Explain the principle of delegation of authority, including why it is often inadequately performed.

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Stephen Holliday eNotes educator| Certified Educator

In many situations in a corporate environment, a manager is often given too many tasks to complete in a timely manner, so the manager takes a number of those tasks, for which he or she has primary responsibility, and gives them to his or her best subordinates to complete.  That's the first step in delegating authority. In the best circumstances, the manager makes it clear to the group he or she manages that the person to whom the task is delegated is acting on behalf of the manager--that is, on a functional basis, there is no difference between the manager and the delegated authority.  More important, the manager must make it very clear that a failure to carry out the instructions of the delegatee (the person who has been delegated to carry out the task) carries the same penalty as a failure to carry out the direct instructions of the manager.  Unfortunately, in most situations, the manager, out of consideration for the feelings of the group members, does not articulate this.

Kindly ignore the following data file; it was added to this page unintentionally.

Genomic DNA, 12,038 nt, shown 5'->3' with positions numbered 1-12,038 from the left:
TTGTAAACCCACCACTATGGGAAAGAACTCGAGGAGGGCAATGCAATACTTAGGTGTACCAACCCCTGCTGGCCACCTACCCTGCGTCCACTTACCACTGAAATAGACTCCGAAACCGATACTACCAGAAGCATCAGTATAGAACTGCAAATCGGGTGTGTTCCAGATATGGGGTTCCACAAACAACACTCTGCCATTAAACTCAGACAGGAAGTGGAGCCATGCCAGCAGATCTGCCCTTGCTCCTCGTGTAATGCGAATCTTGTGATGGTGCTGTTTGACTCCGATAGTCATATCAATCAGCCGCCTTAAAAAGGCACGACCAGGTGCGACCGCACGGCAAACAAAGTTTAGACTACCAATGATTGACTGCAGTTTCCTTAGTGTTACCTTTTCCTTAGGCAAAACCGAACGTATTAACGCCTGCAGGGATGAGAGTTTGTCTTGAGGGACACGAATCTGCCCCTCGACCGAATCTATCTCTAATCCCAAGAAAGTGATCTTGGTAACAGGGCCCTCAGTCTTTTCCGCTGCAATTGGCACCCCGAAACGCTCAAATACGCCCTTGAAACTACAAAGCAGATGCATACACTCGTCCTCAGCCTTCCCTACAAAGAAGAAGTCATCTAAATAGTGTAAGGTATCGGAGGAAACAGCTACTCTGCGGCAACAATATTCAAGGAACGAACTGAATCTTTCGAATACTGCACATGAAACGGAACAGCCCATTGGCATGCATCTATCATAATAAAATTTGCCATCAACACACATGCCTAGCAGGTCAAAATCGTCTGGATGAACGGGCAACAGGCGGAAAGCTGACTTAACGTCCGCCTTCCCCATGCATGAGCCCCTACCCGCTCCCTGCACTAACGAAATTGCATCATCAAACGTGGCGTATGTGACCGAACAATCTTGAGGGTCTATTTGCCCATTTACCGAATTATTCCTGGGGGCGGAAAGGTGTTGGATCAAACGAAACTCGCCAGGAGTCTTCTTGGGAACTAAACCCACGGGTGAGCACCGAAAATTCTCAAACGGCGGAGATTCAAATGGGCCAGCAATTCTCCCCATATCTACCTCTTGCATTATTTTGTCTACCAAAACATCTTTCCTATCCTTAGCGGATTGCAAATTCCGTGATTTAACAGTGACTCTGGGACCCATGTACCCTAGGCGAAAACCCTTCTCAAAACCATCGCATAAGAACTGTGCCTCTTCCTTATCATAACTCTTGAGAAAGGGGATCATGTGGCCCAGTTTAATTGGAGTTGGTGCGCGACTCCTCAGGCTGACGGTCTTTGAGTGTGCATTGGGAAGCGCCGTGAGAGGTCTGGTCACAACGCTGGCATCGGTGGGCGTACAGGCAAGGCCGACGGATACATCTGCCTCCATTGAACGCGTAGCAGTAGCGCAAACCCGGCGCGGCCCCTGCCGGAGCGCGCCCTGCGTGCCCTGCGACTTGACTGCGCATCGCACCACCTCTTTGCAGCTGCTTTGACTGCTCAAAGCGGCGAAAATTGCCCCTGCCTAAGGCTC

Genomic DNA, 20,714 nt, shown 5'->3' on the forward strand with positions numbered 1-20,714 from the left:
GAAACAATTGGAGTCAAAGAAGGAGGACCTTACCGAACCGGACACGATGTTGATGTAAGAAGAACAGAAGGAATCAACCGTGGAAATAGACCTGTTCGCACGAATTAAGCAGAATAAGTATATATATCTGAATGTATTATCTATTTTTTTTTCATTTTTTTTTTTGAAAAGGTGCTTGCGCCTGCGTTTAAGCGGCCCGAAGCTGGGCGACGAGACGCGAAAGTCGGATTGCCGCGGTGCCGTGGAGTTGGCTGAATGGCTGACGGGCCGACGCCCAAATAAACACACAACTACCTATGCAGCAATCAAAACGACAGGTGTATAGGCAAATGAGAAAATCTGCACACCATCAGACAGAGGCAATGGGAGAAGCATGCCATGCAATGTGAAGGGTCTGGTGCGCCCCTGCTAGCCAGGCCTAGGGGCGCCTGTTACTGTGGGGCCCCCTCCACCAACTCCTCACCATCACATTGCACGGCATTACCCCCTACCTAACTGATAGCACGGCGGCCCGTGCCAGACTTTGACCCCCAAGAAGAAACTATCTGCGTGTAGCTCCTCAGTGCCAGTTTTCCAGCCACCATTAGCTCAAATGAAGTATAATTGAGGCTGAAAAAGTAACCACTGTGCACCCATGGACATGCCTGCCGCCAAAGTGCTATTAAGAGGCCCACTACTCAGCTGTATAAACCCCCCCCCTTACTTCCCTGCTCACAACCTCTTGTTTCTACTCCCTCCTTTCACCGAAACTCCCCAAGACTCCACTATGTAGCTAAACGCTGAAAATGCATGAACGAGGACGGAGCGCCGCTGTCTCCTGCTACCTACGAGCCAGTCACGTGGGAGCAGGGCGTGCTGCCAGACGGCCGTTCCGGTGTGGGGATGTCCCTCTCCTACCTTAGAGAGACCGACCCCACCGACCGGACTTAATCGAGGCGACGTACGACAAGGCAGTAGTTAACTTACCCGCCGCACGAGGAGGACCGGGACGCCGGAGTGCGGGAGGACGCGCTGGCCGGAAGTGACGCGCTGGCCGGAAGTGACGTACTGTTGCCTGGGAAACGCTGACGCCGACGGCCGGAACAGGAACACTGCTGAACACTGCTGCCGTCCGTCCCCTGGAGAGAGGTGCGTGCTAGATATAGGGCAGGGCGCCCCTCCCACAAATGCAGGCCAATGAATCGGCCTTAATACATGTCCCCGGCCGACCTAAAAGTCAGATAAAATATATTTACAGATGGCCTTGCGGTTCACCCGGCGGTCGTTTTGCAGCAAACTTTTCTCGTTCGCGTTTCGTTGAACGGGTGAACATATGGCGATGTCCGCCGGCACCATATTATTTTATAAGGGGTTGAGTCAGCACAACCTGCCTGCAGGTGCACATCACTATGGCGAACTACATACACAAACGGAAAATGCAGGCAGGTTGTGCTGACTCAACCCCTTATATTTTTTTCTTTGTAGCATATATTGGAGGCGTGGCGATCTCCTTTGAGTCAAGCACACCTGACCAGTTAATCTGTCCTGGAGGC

The second step in the process often leads to failure: in most delegated authority situations, the people who must carry out the instructions of the delegatee are at the same level as the delegatee, so everyone--the person whose has delegated authority and the people he or she will ask to carry out the task--are colleagues, sometimes friends, which means that they do not have a reporting relationship--that is, they all report to the manager and see themselves as equal to the delegatee even though the delegatee is nominally acting on behalf of the group's manager.

The greatest element of failure resides in the group's dynamics.  Because the delagatee must carry out a task without real authority, some members of the group may subtly sabotage the delegatee's efforts, hoping that their failure to support the efforts of the delegatee will be overlooked by the manager because the manager will be focused primarily on the failure of the person to whom the task was delegated, not on his or her "support" staff.

In sum, then, delegated authority works if everyone involved in the chain of command understands that a task completed is a success for the group, but in all-too-many cases in the corporate world, group members see their success or failure not as members of a group but as individuals who sink or swim by their own efforts.